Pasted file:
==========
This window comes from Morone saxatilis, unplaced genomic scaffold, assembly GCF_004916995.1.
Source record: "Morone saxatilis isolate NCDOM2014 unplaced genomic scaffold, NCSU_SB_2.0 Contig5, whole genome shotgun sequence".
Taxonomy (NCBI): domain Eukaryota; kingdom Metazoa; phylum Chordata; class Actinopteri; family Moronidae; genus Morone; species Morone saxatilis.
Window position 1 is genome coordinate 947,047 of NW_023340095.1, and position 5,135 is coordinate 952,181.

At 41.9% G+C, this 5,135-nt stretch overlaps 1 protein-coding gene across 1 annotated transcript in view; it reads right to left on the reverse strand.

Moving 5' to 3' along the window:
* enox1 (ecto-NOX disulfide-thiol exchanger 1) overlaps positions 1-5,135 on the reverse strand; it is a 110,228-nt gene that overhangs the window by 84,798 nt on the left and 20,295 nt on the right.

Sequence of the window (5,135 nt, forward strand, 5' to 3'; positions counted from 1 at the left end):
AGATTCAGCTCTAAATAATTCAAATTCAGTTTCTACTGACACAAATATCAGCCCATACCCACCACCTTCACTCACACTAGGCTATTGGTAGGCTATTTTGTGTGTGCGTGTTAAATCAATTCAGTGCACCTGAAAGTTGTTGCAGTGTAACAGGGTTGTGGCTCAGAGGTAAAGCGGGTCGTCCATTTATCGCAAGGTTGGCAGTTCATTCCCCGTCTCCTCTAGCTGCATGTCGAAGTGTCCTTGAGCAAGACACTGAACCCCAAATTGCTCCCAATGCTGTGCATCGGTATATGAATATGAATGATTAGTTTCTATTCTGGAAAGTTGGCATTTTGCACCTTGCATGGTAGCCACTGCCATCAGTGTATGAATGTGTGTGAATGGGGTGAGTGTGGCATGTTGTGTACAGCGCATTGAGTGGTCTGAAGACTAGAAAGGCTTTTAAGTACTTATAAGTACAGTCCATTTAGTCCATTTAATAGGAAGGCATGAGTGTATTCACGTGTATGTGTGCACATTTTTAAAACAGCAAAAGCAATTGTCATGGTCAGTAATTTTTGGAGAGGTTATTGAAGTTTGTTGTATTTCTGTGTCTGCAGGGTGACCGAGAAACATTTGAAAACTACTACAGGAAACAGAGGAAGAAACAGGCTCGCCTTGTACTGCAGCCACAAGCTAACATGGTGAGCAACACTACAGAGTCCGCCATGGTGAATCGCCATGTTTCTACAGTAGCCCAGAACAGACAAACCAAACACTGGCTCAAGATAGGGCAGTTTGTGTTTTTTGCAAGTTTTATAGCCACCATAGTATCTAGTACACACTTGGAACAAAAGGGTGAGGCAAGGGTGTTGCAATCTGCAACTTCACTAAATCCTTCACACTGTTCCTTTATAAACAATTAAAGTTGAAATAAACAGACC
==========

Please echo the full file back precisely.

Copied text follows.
This window comes from Morone saxatilis, unplaced genomic scaffold, assembly GCF_004916995.1.
Source record: "Morone saxatilis isolate NCDOM2014 unplaced genomic scaffold, NCSU_SB_2.0 Contig5, whole genome shotgun sequence".
Taxonomy (NCBI): domain Eukaryota; kingdom Metazoa; phylum Chordata; class Actinopteri; family Moronidae; genus Morone; species Morone saxatilis.
Window position 1 is genome coordinate 947,047 of NW_023340095.1, and position 5,135 is coordinate 952,181.

At 41.9% G+C, this 5,135-nt stretch overlaps 1 protein-coding gene across 1 annotated transcript in view; it reads right to left on the reverse strand.

Moving 5' to 3' along the window:
* enox1 (ecto-NOX disulfide-thiol exchanger 1) overlaps positions 1-5,135 on the reverse strand; it is a 110,228-nt gene that overhangs the window by 84,798 nt on the left and 20,295 nt on the right.

Sequence of the window (5,135 nt, forward strand, 5' to 3'; positions counted from 1 at the left end):
AGATTCAGCTCTAAATAATTCAAATTCAGTTTCTACTGACACAAATATCAGCCCATACCCACCACCTTCACTCACACTAGGCTATTGGTAGGCTATTTTGTGTGTGCGTGTTAAATCAATTCAGTGCACCTGAAAGTTGTTGCAGTGTAACAGGGTTGTGGCTCAGAGGTAAAGCGGGTCGTCCATTTATCGCAAGGTTGGCAGTTCATTCCCCGTCTCCTCTAGCTGCATGTCGAAGTGTCCTTGAGCAAGACACTGAACCCCAAATTGCTCCCAATGCTGTGCATCGGTATATGAATATGAATGATTAGTTTCTATTCTGGAAAGTTGGCATTTTGCACCTTGCATGGTAGCCACTGCCATCAGTGTATGAATGTGTGTGAATGGGGTGAGTGTGGCATGTTGTGTACAGCGCATTGAGTGGTCTGAAGACTAGAAAGGCTTTTAAGTACTTATAAGTACAGTCCATTTAGTCCATTTAATAGGAAGGCATGAGTGTATTCACGTGTATGTGTGCACATTTTTAAAACAGCAAAAGCAATTGTCATGGTCAGTAATTTTTGGAGAGGTTATTGAAGTTTGTTGTATTTCTGTGTCTGCAGGGTGACCGAGAAACATTTGAAAACTACTACAGGAAACAGAGGAAGAAACAGGCTCGCCTTGTACTGCAGCCACAAGCTAACATGGTGAGCAACACTACAGAGTCCGCCATGGTGAATCGCCATGTTTCTACAGTAGCCCAGAACAGACAAACCAAACACTGGCTCAAGATAGGGCAGTTTGTGTTTTTTGCAAGTTTTATAGCCACCATAGTATCTAGTACACACTTGGAACAAAAGGGTGAGGCAAGGGTGTTGCAATCTGCAACTTCACTAAATCCTTCACACTGTTCCTTTATAAACAATTAAAGTTGAAATAAACAGACC